Although the STFT can detect and quantize BMAs, it has certain performance limitations. The power of each frequency is obtained with a sinusoidal base function, whereas neither the artifacts nor the underlying physiological signals have such a shape. The STFT also has limited resolution, as the width of the epochs (or the windowing function) implicitly determines the frequency resolution. A wider window allows for a better frequency resolution but a poorer time resolution and vice versa.

In another illustrative embodiment, the BMA versus time signal extraction process 22 employs wavelet transform processing. Wavelets have been used as a multi-resolution analysis tool for ECG (see Addison, “Wavelet transforms and the ECG: a review”, Physiological measurement, vol. 26, 2005) and for noise and artifact reduction in ECG signals (see Singh et al., “Optimal selection of wavelet basis function applied to ECG signal de-noising”, Digital Signal Processing, vol. 16, pp. 275-287, 2006). The continuous wavelet transform of a (continuous) signal x(t) is given by:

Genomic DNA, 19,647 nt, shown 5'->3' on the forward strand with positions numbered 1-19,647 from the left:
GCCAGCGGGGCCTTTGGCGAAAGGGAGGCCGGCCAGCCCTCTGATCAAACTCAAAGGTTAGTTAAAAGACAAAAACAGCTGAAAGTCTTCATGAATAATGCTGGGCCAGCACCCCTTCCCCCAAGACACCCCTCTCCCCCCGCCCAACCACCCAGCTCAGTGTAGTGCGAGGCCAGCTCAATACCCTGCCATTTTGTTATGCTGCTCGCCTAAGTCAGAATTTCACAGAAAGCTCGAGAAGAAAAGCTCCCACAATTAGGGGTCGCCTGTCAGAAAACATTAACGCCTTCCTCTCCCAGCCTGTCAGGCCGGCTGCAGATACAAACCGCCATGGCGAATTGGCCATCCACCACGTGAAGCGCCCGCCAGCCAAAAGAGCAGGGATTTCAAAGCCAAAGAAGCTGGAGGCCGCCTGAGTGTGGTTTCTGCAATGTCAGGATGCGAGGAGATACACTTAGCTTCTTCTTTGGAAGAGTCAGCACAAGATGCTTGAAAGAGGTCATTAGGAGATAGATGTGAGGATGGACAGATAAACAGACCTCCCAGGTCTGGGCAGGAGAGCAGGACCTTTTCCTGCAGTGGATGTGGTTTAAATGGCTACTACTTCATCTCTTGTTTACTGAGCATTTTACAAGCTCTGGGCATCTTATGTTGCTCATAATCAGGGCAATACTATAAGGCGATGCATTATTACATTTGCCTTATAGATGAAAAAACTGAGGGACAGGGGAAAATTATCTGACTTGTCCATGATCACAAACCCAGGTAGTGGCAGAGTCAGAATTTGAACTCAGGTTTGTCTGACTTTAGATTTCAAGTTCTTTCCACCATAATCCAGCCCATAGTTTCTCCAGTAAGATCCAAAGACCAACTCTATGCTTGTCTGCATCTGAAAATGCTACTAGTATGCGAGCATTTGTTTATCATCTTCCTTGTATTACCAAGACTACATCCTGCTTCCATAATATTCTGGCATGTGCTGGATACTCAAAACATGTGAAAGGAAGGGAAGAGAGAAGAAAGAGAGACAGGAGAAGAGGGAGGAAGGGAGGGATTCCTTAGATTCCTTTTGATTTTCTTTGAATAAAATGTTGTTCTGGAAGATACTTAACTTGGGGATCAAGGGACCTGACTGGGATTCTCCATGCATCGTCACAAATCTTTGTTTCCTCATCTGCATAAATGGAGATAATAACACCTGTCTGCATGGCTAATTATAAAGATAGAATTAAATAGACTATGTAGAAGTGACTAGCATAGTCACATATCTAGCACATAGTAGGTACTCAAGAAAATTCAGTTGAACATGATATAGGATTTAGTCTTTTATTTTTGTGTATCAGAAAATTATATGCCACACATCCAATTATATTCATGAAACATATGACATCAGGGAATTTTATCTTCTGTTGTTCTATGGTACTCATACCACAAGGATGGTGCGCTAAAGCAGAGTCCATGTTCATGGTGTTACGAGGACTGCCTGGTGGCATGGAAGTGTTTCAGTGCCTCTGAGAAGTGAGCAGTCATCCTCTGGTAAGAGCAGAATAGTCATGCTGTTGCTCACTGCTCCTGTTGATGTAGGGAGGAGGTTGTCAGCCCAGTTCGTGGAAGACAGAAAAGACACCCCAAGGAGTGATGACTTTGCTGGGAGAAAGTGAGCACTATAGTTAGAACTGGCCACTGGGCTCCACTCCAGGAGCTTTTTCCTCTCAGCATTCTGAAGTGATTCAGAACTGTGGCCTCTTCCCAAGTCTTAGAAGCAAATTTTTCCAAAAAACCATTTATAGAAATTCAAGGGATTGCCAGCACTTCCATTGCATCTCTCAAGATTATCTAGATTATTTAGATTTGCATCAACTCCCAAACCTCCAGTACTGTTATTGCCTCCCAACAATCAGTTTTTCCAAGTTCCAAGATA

W ψ ( a , b ) = x ( t ) , ψ a , b ( t ) = 1 a - x ( t ) ψ * ( t - b a ) d t ( 5 )
where a is a scale factor, b is a translation factor, and ψ*(t) is the complex conjugate of the mother (wavelet) function. When the mother function can be evaluated at different scales, for different translations, at discrete points, then the continuous wavelet transform (CWT) of a discrete signal is given by:

W ψ [ a , i ] = 1 a n = 0 N - 1 s [ n ] ψ * [ n - m a ] ( 6 )
where N is the the number of samples in the signal (or window of interest) and m is an integer time translation, mε

Figure US09820698-20171121-P00001
. See Popov et al., “Computation of continuous wavelet transform of discrete signals with adapted mother functions”, Proc. of SPIE, vol. 7502, 2009.

A widely used family of wavelet functions is the so-called “Daubechies” family (db), which has been applied in noise- and artifact-reduction problems such as 4 coefficient-db (see Pinheiro et al., “Stationary wavelet transform and principal component analysis application on capacitive electrocardiography”, International Conference on Signals and Electronic Systems (ICSES) 2010, pp. 37-40, 2010) and 8 coefficient-db (see Singh et al., “Optimal selection of wavelet basis function applied to ECG signal de-noising”, Digital Signal Processing, vol. 16, pp. 275-287, 2006).